Five Things to Know before You Start Collecting Prints
Prints are a wonderful way to start an art collection or enliven a room and the options for where to buy them both online and off is ever-expanding. Knowing a little more about the printing process and what some of the typical terminology means can be a big help when you're deciding on a new piece.
We've outlined five key considerations for getting your print collecting started!
1. Know Your Printing Processes
It's important to have a good idea of the process through which the print has been made. We've gone into detail about the main fine art printmaking processes in this previous post and it is a good reference point.
Knowing these printing process will give you a good understanding of how the image has been constructed, the labor that has gone into its production and a good sense of its tactility and surface (particularly helpful when your'e purchasing online). For instance, an etching will always have the emboss from the metal plate on which the image is created whereas a screenprints will typically have a punchy flat application of color that sits on top of the paper.
2. Who is the artist and who is the printer?
There are many varieties in the particular relationship that is established between the artist, printer and publisher, particularly since selling prints online has grown enormously. Traditionally, an artist will work with a print studio to produce an edition and the process is funded by a publisher, who then takes on the task of selling the prints (and takes their cut). Sometimes the print studio also acts as the publisher, or - depending on their skillset - the artist is also the printer. These connections can come in many forms!
Fine art prints result from a close collaboration between the artist and the printers who are highly skilled technicians and can make the artist's ideas a reality. If a printer shop has just been hired as a contract printer to execute a pre-determined job rather than being a collaborative participant, they won't necessarily be listed when the work is sold.
Conversely, there are print studios that have become historically significant in their own right, both for their technical ingenuity and for the quality of work produced there. Crown Point Press, Gemini G.E.L and Paragon Press for example. As a result, many collectors look to what new pieces have been produced at their favorite studio and regularly collect from their projects.
Cody Hoyt's signature on the print we produced with him in 2016.
3. What is the size of the edition?
The "edition" refers to the number of the prints that have been produced. For a fine art edition, this number will be strictly upheld and no subsequent editions will be printed. A lower edition number is generally associated with a higher price point. Be wary of paying too much for a print that has no edition listed or is in an "open edition" as it is more of a print-on-demand situation. These pieces will generally not increase in value over time because of their incredibly wide distribution. 10 would be considered a very small edition, 50-100 is quite typical and 300+ would be a very large edition size.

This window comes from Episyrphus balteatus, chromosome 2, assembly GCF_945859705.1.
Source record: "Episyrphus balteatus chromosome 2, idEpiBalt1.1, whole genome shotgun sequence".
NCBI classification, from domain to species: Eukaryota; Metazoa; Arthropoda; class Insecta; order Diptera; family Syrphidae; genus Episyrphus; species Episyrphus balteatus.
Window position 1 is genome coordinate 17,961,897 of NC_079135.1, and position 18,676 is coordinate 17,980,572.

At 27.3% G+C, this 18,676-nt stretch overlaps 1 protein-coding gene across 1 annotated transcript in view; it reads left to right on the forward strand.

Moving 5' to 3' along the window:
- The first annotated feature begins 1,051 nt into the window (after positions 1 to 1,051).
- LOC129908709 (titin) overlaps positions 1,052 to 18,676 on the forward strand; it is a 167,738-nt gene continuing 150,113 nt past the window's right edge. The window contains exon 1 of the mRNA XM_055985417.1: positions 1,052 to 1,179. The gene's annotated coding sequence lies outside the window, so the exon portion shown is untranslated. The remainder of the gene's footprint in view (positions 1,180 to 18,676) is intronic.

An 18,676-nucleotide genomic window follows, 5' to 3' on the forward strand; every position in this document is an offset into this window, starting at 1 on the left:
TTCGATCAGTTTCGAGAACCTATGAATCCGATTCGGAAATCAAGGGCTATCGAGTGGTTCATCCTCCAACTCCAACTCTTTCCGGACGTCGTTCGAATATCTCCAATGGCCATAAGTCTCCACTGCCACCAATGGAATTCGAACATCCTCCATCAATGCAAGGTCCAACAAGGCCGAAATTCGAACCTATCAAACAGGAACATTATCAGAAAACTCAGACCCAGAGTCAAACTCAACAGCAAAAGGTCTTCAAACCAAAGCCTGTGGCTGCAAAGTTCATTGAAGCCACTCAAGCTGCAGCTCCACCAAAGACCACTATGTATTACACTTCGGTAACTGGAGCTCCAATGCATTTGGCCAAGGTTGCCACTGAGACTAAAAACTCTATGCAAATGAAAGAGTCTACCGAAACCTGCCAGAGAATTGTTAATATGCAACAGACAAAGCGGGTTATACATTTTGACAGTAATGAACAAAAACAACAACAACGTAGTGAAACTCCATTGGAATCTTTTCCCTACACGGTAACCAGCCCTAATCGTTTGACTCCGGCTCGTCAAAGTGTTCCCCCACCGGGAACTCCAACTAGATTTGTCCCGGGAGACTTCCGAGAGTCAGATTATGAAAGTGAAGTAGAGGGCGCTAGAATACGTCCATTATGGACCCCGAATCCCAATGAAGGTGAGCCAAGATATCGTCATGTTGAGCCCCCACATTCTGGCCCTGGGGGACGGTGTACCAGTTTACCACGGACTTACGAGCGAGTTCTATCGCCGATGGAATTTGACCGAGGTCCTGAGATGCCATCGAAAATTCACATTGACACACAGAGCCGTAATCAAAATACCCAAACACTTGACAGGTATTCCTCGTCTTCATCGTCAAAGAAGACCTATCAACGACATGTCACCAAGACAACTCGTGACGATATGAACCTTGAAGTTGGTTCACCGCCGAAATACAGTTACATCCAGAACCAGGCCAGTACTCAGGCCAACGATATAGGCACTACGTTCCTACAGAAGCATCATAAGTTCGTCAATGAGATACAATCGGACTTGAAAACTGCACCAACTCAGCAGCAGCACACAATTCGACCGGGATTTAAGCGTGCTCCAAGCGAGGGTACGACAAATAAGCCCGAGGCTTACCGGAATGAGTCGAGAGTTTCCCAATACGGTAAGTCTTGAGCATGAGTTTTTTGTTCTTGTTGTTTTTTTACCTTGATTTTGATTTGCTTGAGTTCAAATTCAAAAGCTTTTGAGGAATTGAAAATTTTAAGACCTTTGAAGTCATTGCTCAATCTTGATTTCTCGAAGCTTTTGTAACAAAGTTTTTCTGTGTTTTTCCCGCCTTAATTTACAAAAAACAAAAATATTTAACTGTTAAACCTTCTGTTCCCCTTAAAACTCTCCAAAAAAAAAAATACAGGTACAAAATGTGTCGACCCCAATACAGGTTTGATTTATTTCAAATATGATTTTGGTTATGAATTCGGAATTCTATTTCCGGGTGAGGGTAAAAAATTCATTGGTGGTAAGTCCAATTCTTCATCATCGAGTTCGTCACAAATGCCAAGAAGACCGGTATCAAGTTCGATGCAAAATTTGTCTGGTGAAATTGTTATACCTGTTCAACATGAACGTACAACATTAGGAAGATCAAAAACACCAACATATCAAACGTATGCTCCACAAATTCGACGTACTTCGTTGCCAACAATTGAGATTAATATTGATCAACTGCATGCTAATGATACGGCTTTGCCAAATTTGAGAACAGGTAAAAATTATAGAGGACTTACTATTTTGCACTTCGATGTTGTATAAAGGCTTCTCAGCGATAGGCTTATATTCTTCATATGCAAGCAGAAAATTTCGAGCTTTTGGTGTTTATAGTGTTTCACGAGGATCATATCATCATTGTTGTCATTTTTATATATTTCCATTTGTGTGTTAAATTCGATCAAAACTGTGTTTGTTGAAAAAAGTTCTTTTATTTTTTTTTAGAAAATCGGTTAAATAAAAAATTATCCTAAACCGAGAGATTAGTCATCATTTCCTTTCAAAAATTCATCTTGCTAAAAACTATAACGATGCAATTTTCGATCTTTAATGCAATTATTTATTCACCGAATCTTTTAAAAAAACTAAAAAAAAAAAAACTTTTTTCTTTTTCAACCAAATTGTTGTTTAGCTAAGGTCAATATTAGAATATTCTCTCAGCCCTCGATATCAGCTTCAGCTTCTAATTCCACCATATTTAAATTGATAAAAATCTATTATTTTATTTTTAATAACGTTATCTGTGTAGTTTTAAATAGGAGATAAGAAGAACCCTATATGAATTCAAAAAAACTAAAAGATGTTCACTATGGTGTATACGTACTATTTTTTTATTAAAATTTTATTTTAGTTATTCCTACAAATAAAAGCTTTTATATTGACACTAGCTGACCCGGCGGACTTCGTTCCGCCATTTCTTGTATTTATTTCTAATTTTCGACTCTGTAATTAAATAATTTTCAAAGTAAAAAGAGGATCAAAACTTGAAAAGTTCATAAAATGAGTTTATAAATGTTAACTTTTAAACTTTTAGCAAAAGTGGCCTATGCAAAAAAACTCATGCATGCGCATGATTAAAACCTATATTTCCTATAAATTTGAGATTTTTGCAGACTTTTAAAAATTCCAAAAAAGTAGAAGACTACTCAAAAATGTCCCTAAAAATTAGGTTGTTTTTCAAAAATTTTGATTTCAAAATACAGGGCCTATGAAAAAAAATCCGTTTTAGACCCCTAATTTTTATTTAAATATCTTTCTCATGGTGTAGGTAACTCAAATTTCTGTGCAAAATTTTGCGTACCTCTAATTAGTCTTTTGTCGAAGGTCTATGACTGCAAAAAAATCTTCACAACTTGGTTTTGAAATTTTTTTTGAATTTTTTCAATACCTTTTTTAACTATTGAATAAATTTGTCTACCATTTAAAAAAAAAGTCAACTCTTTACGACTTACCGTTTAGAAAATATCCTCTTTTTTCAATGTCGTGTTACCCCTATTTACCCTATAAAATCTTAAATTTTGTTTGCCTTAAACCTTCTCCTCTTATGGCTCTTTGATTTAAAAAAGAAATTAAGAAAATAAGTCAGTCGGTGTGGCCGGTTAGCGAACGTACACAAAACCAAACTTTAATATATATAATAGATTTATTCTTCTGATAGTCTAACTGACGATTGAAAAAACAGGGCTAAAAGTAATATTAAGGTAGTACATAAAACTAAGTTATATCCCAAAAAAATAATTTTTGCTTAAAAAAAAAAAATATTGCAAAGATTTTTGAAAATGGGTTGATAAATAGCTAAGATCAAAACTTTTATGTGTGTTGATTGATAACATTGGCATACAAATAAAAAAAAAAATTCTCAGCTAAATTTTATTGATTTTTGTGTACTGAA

In the process of printing our "Fictional Gradients" screenprints - a very limited edition of 10 prints were produced of each design
4. What is an annotation?
This terms refers to anything written on the print by the artist or publisher. It can include the edition number, title or the artist's signature. Sometimes these will be clearly visible on the front of the print or will be identified as being written on the back of the paper. Typically the annotation shows the edition (1/100, 2/100 etc.) but it can also have letters like A.P or P.P which mean "Artist's Proof" and "Printer's Proof" - these won't typically be made available for sale but may be something you see on older prints and it's worth knowing what they mean!
The annotation of a print may also include the "chop" of the printshop that produced the work (the small, embossed design that is most often on the bottom right corner of the printed area or the paper)
An "A.P" that was gifted to us from the artist, Michael Kempson who also signed and dated the print.
5. How Prints are Priced
The price of a print can be effected by a number of factors. First and foremost is the profile of the artist who is producing the work. Their professional stature, established sales record and the demand for their work can all influence the price at which a print is listed.
The edition size, as mentioned above, can also play a role in setting the price with smaller editions demanding a high price. The complexity of design and labor that went into its production can also be a secondary influence. Traditional printmaking processes typically allow one color to be printed at a time (with exceptions of course, like monoprints) so as a general rule the more colors in a design, the longer its going to take to produce and the more hours the master printers will spend on its production.
A series of Nicole Eisenmann monoprints at the ICA Philadelphia, 2015
Having read through this little primer will be particularly helpful when you're looking around at prints online as you'll have a point of reference for fair pricing and what to expect when your print arrives in person. One thing to remember is that if you're purchasing prints as a collector, you play a crucial role in preserving it for future generations to enjoy so storing it correctly and framing it professionally can be the best way to care for it. We will go through those best practices in an upcoming Print Collecting 101 post.
I would be happy to answer any more questions you may have in the comments section and some more in-depth information on collecting prints can be found at these valuable sources: